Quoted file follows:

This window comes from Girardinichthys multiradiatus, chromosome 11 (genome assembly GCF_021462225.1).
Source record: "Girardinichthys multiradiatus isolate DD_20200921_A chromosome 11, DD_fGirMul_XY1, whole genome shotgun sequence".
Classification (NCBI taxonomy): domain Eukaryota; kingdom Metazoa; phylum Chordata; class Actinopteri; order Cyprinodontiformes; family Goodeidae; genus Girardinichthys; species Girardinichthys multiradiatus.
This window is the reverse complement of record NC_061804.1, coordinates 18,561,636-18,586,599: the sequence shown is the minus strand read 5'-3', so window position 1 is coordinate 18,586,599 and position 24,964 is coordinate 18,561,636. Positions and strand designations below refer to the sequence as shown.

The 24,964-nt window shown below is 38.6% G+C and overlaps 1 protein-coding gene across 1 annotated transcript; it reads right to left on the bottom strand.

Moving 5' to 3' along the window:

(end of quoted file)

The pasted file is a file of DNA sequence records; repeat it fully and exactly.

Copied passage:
This window comes from Girardinichthys multiradiatus, chromosome 11 (genome assembly GCF_021462225.1).
Source record: "Girardinichthys multiradiatus isolate DD_20200921_A chromosome 11, DD_fGirMul_XY1, whole genome shotgun sequence".
Classification (NCBI taxonomy): domain Eukaryota; kingdom Metazoa; phylum Chordata; class Actinopteri; order Cyprinodontiformes; family Goodeidae; genus Girardinichthys; species Girardinichthys multiradiatus.
This window is the reverse complement of record NC_061804.1, coordinates 18,561,636-18,586,599: the sequence shown is the minus strand read 5'-3', so window position 1 is coordinate 18,586,599 and position 24,964 is coordinate 18,561,636. Positions and strand designations below refer to the sequence as shown.

The 24,964-nt window shown below is 38.6% G+C and overlaps 1 protein-coding gene across 1 annotated transcript; it reads right to left on the bottom strand.

Moving 5' to 3' along the window: